He identified that the iShares Russel 2000 ETF out-of-the-money or OTM put options traded at higher IV levels than at-the-money put options. As one gets further out-of-the-money, it is even more spread. He subscribed to the notion that the total volatility has a historical average. Moreover, he believed that the level of volatility would decrease on average. Hence, Sam used a ratio spread to profit from such a market.

This means he started purchasing options with lower implied volatility while selling those with higher implied volatility. Then, he offset the options’ sales by a ratio of 2:1 to the purchases to take advantage of the negative vertical skew in the IWM OTM put options.

Example #2

In April 2015, the call option interest that outpaced the demand for puts on stocks of Chinese companies turned HSCEI or Hang Sang China Enterprise Index’s volatility skew steeply negative. It was similar to 2007, the year in which the market peaked before plunging sharply.

How To Profit From Trading It?

A large number of traders decide to engage in volatility skew trading as it is much more straightforward than horizontal skew. Moreover, it has a lower margin requirement. This is why it involves less risk. Utilizing this concept, individuals can spot opportunities to trade credit and debit spreads, determining the ideal strike prices to purchase or sell.

For instance, traders may spot a stock that they think is likely to rise in value before the expiration of its options contract. Hence, they want to use a bull put spread to make profits when its price increases. They can choose from several strikes. Hence, they can utilize vertical skew to determine the best trades, which means the ones priced low or high. A trader can spot one having a decent price to purchase at, wait until its value rises, and then offload it to make a profit.

One must also remember that individuals can use ratio spreads to trade vertical skew and make financial gains.

Volatility Skew vs Volatility Smile

Although volatility skew and smile might seem the same, there are certain differences between these two concepts. Therefore, people beginning their trading journey must know their distinct characteristics to avoid confusion and incorrect trading decisions. The table below highlights the key differences between volatility skew and smile.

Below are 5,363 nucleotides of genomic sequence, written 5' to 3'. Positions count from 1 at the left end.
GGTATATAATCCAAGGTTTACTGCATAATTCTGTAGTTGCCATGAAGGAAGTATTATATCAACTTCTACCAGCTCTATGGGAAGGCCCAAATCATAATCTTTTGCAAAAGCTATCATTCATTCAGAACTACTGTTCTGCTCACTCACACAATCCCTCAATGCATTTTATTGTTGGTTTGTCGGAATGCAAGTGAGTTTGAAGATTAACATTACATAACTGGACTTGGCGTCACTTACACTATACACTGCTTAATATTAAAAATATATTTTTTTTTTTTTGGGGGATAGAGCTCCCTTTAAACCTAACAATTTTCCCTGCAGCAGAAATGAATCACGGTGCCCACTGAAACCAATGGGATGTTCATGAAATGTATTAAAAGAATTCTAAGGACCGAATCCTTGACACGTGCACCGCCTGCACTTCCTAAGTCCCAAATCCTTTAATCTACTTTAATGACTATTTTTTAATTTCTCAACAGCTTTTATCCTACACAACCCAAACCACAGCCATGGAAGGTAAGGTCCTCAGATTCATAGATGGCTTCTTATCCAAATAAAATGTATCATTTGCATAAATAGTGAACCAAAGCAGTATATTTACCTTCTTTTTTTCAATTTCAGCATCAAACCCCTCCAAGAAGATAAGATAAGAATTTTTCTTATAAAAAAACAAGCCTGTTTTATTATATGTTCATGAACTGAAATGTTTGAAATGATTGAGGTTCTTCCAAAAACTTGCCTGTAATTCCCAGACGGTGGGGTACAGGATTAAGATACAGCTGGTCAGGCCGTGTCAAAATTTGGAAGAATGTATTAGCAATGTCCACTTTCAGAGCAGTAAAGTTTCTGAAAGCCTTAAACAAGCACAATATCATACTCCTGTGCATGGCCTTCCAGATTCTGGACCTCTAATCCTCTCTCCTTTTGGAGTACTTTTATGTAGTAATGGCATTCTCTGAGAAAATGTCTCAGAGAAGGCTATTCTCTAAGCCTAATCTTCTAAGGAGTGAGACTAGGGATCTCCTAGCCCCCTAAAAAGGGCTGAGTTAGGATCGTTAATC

Volatility SkewVolatility Smile
The vertical skew formation occurs because fund managers usually decide to write calls, not puts.It occurs when the IV for calls and puts increases as the option’s strike price moves away from the stock’s current price. 
The term volatility or vertical skew is utilized for markets with a downward-sloping graph. In the case of markets in which the graph turns up at either end, for example, equity index options and FX options, the use of this term is common.

Frequently Asked Questions (FAQs)

1. How do you analyze volatility skew?

Traders must plot graph points of the different implied volatility of expiration dates or strike prices to measure vertical skew. For instance, traders could observe many bid prices and ask prices for a specific asset’s options contracts expiring on the same date.

2. What is the shape of volatility skew?

Roughly speaking, a vertical skew is U-shaped, with the U’s bottom being the at-the-money strike.

3. What is negative volatility skew?

From a mathematical standpoint, a negative skew indicates that the contracts’ estimated future prices have a tendency to move downwards with time, irrespective of the market conditions. One must remember that a negative mean with a negative skew is not good, while a positive mean with a positive skew is good.

4. Why is volatility skew important?

It helps traders understand the market. Moreover, it lets them decide whether to purchase or sell specific contracts. This acts as a crucial indicator for individuals trading options. Stocks decreasing in price have a tendency to have more volatility.

This has been a guide to what is Volatility Skew. Here, we compare it with volatility smile, explain its types, examples, and how to profit from trading it. You can learn more about it from the following articles –